I’ve certainly taught on difficult days before. Beacuse of construction, the opening of the school year in London was postponed so one of our first days was September 11, 2001. I remember the day after the Columbine shootings that my 3rd period class pleaded for normalcy.

I have taught on wonderful days as well. I sat with lower school students as they watched Obama get inaugurated for the first time. When the inauguration crowd was asked to rise, the students rose as well (only to be told to be seated by their teachers).

Today, though, is a unique day. I stayed up for as long as I could. I discovered the result – the one  I anticipated at the end of my night – when I t hwoke up this morning. I woke up early. I wanted to figure out how to tell our children.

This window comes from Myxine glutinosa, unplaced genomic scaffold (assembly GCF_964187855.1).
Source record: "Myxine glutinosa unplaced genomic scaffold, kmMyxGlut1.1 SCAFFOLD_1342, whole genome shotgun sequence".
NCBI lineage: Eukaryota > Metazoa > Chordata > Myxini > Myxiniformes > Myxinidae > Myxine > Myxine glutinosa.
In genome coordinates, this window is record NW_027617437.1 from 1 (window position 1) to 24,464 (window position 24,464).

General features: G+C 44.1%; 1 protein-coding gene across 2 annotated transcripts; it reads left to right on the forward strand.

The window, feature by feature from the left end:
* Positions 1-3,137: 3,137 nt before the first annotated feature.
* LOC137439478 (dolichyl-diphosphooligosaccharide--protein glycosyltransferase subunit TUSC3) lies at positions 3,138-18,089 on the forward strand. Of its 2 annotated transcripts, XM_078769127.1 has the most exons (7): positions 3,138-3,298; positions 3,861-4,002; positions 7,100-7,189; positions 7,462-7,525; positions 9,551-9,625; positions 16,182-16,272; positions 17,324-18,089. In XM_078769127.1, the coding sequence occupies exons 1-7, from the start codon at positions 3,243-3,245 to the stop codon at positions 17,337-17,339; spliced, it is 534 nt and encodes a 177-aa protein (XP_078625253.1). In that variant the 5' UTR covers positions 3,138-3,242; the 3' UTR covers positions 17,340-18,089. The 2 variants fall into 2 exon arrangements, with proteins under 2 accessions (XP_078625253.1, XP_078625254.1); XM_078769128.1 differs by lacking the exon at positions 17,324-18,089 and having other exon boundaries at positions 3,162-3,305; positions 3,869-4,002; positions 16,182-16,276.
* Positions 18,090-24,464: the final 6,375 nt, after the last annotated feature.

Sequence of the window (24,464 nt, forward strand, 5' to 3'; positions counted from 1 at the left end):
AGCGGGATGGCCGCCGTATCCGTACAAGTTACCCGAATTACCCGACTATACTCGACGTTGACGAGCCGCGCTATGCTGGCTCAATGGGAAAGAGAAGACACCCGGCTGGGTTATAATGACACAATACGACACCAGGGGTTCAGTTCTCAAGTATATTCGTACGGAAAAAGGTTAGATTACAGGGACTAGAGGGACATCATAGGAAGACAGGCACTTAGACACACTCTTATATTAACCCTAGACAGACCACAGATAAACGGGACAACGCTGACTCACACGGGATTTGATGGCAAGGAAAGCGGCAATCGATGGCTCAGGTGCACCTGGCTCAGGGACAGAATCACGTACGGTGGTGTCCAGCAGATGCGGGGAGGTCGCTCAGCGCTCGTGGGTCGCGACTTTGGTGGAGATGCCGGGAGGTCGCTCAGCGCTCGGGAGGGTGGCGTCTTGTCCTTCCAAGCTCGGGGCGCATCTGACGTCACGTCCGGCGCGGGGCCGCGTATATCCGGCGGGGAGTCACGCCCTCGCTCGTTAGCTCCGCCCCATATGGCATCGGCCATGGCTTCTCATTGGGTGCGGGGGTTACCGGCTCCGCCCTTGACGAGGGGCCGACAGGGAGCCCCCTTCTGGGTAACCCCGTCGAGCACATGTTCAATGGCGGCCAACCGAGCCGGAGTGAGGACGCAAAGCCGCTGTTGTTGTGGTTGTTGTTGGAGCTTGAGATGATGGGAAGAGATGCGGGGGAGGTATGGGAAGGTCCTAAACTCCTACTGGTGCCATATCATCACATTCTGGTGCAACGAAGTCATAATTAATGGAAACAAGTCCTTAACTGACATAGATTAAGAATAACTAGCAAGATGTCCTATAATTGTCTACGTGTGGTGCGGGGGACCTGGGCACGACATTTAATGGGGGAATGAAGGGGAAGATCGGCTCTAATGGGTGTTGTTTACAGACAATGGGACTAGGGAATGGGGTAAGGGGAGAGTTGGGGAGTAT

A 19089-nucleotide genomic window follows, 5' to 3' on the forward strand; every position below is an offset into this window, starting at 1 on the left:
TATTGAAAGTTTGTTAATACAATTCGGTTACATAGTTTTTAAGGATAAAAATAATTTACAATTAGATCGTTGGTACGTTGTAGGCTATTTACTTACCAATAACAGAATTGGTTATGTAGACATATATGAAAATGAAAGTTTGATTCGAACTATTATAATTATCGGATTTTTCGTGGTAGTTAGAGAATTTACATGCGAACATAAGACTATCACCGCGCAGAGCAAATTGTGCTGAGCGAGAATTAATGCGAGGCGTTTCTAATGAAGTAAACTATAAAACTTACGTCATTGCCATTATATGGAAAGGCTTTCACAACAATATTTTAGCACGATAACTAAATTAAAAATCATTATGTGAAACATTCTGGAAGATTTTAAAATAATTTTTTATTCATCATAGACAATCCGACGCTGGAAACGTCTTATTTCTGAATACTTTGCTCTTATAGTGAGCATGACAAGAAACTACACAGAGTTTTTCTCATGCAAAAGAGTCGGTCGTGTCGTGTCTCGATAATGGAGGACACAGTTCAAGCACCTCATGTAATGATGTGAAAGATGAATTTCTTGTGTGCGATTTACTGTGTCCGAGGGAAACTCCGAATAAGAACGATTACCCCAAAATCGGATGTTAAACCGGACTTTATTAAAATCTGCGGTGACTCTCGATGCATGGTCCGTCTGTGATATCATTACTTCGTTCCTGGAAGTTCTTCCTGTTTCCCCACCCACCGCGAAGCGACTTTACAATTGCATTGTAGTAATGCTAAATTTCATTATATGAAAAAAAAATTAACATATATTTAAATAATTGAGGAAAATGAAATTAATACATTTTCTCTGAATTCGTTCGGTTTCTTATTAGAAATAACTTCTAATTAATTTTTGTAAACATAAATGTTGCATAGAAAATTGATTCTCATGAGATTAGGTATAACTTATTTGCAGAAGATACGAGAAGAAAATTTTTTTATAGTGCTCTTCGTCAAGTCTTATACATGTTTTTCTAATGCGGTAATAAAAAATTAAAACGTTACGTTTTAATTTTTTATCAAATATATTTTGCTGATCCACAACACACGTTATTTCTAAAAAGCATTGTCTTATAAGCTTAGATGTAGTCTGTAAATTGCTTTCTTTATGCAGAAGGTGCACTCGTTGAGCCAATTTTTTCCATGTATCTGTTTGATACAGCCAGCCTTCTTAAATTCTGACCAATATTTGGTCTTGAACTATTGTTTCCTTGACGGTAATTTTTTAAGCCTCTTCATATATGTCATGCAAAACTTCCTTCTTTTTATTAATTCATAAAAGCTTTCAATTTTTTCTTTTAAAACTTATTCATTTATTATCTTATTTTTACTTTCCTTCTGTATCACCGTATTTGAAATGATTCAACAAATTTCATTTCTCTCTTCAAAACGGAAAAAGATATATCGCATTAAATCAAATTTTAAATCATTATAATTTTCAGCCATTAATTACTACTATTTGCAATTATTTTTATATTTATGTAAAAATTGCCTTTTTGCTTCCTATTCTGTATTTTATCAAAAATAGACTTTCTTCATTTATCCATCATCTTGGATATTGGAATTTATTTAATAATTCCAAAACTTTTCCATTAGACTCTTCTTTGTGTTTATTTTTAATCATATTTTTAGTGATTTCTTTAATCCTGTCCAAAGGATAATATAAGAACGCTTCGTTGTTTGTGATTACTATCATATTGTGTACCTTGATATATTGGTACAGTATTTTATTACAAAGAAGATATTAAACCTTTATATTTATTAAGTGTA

At school, I spoke to the Government teacher, whose approach unfortunately had to be muddled by official observations and the like. I suggested to the Principal that he write something to the staff. He did (whether it was based on my suggestion, I neither no nor care). Mostly, I just wanted to listen. The students wanted to know who I voted for; I told them. They wanted to know what I thought. I deferred until time and space allowed. Once  a week, we hold Talking Circles. It was supposed to be today. Wisely, I think, we postponed it until tomorrow. The students (100% of students of color) were aware of both facts and rumors. I tried to help with the facts. A colleague related an account of having to deal with another colleague who is celebrating the result.

This has, for the most part, been a day to get through. But I need to recover, to demonstrate just a fraction of the resilience our students will need.  We have to look o this as an opportunity. I’m just not sure how. I could use some suggestions.

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